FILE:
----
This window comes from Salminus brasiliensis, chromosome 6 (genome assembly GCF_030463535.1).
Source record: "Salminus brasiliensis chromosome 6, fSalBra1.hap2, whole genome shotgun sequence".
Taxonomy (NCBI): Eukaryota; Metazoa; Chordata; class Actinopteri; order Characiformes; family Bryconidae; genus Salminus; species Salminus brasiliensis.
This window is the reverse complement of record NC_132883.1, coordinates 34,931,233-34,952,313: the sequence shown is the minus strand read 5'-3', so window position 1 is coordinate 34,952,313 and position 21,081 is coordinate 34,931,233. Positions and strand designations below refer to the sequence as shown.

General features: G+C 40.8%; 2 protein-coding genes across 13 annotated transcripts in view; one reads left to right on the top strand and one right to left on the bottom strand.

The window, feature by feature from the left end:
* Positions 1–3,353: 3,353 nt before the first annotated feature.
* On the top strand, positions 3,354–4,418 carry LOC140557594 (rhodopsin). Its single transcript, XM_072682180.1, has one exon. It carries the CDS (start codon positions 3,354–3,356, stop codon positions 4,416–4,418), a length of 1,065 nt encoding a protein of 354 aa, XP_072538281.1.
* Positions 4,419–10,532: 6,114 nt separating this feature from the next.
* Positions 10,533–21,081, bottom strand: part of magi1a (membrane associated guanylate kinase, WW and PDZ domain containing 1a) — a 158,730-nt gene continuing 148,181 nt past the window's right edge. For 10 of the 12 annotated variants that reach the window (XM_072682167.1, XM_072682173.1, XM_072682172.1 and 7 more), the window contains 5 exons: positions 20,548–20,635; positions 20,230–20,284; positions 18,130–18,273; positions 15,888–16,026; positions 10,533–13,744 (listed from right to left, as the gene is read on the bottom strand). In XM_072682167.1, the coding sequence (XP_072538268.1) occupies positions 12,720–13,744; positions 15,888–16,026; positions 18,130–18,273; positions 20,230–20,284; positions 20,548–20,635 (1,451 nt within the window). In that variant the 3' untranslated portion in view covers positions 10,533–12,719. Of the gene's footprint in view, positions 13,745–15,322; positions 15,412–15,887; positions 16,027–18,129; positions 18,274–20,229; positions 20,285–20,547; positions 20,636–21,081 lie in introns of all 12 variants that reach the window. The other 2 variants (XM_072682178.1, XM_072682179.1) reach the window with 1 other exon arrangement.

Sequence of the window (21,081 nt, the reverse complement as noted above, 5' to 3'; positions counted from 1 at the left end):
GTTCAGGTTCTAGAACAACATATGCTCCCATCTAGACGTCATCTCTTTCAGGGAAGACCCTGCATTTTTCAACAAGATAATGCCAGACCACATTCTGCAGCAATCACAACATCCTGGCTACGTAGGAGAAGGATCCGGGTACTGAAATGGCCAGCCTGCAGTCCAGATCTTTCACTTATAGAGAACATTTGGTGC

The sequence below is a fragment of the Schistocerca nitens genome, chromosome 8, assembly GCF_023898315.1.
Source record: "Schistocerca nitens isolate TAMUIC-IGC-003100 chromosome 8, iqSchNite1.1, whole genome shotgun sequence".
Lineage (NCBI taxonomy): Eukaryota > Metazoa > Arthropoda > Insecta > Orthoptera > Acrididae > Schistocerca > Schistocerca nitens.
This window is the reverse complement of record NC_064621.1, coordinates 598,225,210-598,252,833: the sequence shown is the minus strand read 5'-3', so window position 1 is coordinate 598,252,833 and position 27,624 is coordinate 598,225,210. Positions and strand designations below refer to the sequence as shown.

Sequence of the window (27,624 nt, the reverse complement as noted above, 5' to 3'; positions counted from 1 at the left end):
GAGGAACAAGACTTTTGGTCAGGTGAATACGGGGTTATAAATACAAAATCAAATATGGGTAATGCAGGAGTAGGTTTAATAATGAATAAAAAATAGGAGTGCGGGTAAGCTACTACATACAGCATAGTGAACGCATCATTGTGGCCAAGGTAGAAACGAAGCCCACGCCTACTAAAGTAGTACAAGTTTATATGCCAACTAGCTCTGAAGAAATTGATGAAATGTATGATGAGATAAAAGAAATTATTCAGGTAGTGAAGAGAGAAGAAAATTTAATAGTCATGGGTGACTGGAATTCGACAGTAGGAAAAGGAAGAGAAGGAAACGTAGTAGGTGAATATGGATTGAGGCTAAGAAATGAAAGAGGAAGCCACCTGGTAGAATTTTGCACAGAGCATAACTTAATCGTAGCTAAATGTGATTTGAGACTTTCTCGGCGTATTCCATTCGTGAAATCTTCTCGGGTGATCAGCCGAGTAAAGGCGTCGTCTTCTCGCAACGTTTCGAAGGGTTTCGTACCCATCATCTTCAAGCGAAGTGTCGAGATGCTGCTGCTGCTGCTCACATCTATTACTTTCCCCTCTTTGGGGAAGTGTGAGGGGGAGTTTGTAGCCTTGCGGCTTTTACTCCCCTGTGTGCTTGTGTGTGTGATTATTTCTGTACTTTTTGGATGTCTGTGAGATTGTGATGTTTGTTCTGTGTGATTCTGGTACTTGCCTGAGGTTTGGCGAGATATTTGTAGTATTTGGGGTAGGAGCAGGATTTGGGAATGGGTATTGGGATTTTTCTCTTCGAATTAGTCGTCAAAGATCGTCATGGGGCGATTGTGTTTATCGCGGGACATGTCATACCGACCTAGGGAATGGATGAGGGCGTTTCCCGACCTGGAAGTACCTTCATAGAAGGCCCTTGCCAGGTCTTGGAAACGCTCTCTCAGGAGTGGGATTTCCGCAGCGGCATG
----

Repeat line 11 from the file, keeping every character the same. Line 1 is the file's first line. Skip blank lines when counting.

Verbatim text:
Sequence of the window (21,081 nt, the reverse complement as noted above, 5' to 3'; positions counted from 1 at the left end):